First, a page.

I definitely love to read (hence the book blog), but sometimes it can be fun to write about my own made up stories as well. I think writing is good for everyone and making it a habit can be fun and good practice for yourself. However, it can be hard if you don’t have anything to write about. I find that I’m more likely to write frequently if I have options about what I want to write about. When I have options, I enjoy writing short little stories that go off in all sorts of directions. These short stories sometimes aren’t even more than a page long, don’t have a conclusive beginning or ending, and contain many grammar mistakes that I don’t bother to fix. However, that’s okay because the important thing is that I’m getting something down on paper.
I personally find that the hardest part about sitting down and taking some time to write, is figuring out what the first sentence should be. If you don’t have even a vague idea about what you want to write, then how are you going to write a first sentence? If you have ever felt the same way and want to practice writing more frequently, here are some tricks to use to come up with topics….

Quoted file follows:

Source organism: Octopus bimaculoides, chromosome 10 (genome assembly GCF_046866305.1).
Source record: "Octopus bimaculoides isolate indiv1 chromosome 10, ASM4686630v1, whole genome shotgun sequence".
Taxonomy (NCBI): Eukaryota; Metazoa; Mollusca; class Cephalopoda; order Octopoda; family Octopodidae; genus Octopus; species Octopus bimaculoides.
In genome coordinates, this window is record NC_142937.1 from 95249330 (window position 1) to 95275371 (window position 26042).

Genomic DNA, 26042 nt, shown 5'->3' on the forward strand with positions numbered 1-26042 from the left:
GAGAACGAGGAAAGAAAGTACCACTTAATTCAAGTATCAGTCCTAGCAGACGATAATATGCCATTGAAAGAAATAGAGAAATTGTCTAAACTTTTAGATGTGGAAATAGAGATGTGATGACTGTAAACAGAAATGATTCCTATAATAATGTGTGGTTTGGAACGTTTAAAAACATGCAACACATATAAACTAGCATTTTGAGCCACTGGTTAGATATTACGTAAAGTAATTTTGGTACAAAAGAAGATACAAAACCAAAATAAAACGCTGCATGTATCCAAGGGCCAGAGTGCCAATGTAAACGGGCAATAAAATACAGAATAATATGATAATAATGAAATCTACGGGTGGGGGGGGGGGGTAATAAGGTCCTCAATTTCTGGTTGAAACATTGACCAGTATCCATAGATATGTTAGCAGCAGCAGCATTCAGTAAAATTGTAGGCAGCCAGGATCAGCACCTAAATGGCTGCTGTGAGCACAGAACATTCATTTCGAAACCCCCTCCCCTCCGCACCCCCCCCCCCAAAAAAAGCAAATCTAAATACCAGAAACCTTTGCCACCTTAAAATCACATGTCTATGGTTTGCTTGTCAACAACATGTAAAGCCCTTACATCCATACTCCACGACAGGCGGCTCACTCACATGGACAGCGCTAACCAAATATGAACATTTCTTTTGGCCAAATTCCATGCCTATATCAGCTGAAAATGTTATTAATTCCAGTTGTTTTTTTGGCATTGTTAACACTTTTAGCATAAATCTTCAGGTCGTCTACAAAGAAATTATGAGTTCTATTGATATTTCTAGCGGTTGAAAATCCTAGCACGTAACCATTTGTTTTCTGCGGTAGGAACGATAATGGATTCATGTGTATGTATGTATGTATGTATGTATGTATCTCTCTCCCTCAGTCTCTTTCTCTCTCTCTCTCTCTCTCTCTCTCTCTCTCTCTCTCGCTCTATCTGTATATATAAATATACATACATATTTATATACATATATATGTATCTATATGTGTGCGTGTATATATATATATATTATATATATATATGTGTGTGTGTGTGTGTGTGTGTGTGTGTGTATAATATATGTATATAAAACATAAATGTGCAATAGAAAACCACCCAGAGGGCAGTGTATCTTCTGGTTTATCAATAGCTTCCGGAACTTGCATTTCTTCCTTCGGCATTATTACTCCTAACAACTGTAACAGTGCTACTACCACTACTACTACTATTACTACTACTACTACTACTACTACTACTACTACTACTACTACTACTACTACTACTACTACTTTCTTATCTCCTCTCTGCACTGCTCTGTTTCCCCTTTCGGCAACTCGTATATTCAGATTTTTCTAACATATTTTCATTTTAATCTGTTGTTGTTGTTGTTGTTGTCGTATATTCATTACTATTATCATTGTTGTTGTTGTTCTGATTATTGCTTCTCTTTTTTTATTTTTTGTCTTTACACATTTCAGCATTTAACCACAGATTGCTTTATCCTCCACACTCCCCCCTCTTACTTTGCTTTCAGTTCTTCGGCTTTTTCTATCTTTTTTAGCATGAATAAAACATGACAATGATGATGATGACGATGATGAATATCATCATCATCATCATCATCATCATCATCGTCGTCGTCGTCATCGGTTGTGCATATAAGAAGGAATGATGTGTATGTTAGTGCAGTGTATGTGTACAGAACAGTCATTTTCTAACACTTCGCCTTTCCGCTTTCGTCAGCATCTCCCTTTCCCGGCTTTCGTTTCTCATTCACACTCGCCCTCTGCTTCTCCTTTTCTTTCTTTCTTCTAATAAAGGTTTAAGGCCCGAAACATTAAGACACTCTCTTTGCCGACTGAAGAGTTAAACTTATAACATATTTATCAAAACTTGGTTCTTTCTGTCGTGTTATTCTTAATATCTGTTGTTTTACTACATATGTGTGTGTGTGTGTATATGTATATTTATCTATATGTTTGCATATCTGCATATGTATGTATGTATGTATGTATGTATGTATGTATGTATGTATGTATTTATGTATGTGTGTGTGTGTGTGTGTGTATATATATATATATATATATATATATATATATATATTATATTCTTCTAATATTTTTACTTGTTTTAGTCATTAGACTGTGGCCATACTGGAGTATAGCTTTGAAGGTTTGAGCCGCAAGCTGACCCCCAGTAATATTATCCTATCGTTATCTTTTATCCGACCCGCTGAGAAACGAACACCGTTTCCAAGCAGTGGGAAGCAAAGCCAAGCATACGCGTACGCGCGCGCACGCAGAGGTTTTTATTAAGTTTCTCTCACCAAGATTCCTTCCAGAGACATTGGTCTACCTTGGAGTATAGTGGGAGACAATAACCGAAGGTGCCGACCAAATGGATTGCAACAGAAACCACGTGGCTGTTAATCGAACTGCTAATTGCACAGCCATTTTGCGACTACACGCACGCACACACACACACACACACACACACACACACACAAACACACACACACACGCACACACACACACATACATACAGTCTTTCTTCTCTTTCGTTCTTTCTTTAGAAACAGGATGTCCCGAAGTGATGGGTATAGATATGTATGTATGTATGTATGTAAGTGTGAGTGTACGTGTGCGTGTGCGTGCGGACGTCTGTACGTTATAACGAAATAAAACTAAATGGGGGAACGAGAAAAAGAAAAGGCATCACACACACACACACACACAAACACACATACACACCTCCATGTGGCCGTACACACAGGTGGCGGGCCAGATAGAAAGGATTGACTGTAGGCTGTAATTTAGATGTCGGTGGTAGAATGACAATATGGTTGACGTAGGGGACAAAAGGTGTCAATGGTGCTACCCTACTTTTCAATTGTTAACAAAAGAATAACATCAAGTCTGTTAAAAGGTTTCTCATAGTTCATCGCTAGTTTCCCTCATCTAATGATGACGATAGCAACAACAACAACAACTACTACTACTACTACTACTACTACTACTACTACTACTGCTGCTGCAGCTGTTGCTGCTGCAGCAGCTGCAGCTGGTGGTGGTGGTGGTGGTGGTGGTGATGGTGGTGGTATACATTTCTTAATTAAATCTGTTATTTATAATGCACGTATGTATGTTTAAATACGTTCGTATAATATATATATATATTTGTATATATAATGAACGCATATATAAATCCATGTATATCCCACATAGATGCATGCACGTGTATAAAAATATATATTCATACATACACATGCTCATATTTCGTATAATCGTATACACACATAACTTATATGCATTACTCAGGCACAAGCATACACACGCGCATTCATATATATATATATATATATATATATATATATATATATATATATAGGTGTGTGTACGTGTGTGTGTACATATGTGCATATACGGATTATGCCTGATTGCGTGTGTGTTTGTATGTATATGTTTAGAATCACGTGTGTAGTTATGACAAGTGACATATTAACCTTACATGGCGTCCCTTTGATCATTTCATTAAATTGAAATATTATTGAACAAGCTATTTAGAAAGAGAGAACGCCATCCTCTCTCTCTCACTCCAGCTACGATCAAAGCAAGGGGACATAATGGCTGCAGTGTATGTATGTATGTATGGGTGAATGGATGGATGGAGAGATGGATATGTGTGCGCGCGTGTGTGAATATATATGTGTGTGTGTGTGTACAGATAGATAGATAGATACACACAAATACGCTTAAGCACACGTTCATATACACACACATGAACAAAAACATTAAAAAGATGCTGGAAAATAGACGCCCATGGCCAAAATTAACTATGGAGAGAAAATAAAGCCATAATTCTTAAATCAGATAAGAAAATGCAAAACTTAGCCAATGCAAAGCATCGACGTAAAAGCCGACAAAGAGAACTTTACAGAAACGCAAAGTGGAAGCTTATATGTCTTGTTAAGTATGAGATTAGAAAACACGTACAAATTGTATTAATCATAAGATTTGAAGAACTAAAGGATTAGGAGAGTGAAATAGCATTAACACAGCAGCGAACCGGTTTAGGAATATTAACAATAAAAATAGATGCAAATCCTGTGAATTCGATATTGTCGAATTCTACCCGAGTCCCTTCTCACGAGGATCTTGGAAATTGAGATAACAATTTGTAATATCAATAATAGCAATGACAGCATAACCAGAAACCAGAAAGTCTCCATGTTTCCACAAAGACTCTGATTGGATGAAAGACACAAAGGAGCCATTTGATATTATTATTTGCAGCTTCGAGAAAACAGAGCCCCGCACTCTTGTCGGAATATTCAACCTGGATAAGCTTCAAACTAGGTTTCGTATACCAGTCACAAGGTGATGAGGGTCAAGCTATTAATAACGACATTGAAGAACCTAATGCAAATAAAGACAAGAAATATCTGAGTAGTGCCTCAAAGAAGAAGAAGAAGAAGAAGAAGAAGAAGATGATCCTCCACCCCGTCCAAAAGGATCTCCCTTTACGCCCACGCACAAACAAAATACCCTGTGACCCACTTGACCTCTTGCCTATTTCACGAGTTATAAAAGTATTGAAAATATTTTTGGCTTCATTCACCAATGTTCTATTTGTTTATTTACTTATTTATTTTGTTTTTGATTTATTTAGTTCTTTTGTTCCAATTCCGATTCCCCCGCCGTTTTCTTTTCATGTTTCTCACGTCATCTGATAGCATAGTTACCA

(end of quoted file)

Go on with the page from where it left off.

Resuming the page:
1. Pick a random sentence from a book and make that your first line
This is the one that I find myself using most often. Just turn to a random page in a random book, point at a sentence, and create a story from there. Depending on your sentence, you’ll probably need a lot of imagination to get your story going, but I think just having a first sentence makes it a lot easier to begin.
2. Find a stranger and write their story
If you’re out in public, write a description about someone that you see and and use that as your first sentence. Then, continue to write a story about them.
3. Pick a location that you know well and use it’s description as a first sentence
This one can work really well if you like coming up with ideas based on where a story takes place. If you are the type of person who can come up with settings easier than characters, then this one is for you
4. Use a line you heard as your first sentence
This one is similar to picking a line from a book, except now you are using a line you heard someone say, you heard on the news, you heard in a song, etc.
5. Describe an object that you see and write its story
You could write about where the object came from, how it ended up where it is now, what its past owner was like, etc.
Once you have your first sentence/topic to write about, you can just write freely for as long as you’d like. Try not to worry about grammar or whether your story is possible. It is best if you just rapid fire write whatever comes to your head. Your best ideas can sometimes come when you aren’t worrying too much about it. I like to call this “word vomit” even though that is a less than satisfying phrase. Nonetheless, whatever you end up doing, I hope it works for you and I hope that these tricks will give you motivation to have fun writing more frequently!